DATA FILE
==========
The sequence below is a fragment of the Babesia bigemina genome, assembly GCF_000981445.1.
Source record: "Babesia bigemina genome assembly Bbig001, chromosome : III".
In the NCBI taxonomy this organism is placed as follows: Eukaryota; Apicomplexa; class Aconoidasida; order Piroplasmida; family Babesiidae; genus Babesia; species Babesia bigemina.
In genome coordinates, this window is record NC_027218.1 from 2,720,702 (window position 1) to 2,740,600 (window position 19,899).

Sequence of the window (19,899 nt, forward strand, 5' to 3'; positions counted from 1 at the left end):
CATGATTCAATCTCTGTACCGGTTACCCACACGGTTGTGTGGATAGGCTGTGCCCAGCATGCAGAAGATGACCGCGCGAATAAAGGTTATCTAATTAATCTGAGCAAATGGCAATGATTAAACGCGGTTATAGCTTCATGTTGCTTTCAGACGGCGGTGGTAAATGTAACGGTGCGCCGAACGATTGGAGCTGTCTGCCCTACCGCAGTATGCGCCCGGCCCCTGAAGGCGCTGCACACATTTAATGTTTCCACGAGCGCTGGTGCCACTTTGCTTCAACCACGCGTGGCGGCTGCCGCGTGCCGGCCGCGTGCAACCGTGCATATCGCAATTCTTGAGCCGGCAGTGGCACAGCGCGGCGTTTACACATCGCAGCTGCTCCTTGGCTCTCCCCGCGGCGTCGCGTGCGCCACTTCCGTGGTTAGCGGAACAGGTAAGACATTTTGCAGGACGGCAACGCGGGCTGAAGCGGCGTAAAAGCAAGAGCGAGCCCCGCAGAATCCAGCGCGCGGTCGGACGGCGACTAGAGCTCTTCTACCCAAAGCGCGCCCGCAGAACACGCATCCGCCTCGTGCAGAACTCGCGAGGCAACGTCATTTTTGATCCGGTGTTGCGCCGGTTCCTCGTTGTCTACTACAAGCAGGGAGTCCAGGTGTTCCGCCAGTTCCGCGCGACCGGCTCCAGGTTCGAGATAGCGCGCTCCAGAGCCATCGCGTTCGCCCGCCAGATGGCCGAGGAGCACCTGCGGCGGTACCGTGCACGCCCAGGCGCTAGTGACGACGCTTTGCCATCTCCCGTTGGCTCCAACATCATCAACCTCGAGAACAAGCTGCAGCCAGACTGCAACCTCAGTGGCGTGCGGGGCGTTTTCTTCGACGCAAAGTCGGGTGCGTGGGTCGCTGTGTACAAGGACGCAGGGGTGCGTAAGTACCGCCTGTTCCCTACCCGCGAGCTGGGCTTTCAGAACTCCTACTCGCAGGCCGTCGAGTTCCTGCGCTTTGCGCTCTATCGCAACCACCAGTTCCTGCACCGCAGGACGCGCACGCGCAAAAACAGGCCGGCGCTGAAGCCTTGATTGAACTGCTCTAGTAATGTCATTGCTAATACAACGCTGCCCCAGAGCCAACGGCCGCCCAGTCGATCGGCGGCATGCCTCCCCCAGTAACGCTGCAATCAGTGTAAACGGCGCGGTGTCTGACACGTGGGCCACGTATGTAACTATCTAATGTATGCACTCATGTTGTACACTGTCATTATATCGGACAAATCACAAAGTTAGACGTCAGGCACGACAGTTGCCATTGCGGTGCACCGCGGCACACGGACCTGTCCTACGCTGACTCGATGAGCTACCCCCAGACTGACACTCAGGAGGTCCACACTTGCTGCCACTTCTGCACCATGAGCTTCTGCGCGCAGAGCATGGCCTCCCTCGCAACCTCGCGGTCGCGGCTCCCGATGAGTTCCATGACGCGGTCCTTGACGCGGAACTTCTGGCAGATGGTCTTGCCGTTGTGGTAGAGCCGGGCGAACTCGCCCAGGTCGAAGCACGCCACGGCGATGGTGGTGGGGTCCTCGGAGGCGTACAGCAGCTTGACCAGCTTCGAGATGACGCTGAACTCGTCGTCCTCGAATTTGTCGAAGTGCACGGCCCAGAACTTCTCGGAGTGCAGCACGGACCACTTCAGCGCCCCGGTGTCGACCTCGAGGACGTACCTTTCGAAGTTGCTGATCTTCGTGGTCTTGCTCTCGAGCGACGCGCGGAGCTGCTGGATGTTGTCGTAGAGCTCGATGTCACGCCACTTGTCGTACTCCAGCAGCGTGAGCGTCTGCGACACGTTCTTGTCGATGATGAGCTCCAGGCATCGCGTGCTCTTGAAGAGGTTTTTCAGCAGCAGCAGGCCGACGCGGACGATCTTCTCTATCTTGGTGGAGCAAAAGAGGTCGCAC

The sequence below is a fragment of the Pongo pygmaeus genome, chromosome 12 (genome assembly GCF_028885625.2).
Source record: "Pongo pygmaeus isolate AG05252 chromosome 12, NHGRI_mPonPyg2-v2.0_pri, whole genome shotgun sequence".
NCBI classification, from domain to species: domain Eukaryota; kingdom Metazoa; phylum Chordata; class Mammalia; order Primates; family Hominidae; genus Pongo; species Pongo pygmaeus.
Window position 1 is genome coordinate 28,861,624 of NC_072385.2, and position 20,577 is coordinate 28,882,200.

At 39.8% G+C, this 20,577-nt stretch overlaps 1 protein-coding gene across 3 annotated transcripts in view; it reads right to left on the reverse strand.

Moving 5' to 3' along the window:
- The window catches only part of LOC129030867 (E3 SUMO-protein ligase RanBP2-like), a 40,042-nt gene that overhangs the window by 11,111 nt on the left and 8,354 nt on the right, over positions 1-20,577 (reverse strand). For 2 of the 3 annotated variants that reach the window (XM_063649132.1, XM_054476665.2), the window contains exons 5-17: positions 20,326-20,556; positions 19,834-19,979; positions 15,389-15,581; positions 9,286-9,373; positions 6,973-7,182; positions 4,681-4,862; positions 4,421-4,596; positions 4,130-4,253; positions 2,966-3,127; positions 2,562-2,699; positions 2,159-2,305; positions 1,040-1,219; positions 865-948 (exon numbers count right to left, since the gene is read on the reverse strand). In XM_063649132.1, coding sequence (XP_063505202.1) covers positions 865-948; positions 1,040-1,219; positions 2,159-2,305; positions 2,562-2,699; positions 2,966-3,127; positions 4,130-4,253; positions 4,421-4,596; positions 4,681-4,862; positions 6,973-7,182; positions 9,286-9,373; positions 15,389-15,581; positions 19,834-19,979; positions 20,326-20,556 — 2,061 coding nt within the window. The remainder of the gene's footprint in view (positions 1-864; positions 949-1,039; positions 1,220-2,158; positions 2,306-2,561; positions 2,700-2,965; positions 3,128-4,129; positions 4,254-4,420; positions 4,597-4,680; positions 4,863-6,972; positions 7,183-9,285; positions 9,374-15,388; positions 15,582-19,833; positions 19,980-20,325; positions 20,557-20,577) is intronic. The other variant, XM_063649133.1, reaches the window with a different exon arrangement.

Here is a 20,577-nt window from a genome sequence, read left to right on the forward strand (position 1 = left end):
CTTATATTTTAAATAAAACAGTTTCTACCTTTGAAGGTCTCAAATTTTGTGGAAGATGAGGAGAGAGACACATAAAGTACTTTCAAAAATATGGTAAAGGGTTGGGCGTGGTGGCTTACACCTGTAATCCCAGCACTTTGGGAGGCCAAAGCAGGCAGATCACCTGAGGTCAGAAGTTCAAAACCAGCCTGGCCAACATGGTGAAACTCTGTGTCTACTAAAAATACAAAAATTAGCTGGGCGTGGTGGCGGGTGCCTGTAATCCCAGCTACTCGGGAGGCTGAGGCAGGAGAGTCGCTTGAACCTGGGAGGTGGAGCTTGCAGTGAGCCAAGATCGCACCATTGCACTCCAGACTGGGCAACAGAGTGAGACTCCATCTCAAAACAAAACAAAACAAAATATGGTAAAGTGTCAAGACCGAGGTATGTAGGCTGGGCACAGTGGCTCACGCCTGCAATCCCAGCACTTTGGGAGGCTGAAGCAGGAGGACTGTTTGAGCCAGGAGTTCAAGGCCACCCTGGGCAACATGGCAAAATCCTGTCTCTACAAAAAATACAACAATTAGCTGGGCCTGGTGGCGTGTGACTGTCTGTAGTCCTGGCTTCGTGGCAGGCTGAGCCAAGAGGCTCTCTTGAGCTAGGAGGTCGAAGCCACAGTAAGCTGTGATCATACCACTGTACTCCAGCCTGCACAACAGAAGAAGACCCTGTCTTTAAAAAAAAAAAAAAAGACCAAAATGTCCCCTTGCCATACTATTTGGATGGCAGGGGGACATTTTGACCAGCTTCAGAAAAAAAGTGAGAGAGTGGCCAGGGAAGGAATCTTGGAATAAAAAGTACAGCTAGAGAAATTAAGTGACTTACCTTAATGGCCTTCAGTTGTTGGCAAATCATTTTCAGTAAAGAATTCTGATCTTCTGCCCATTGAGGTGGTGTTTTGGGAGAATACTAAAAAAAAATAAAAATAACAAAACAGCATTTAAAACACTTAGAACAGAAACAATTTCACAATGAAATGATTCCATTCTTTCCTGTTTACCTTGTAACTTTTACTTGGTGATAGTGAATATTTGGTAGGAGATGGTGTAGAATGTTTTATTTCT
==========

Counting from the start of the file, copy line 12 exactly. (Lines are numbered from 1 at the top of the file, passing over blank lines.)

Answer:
Moving 5' to 3' along the window: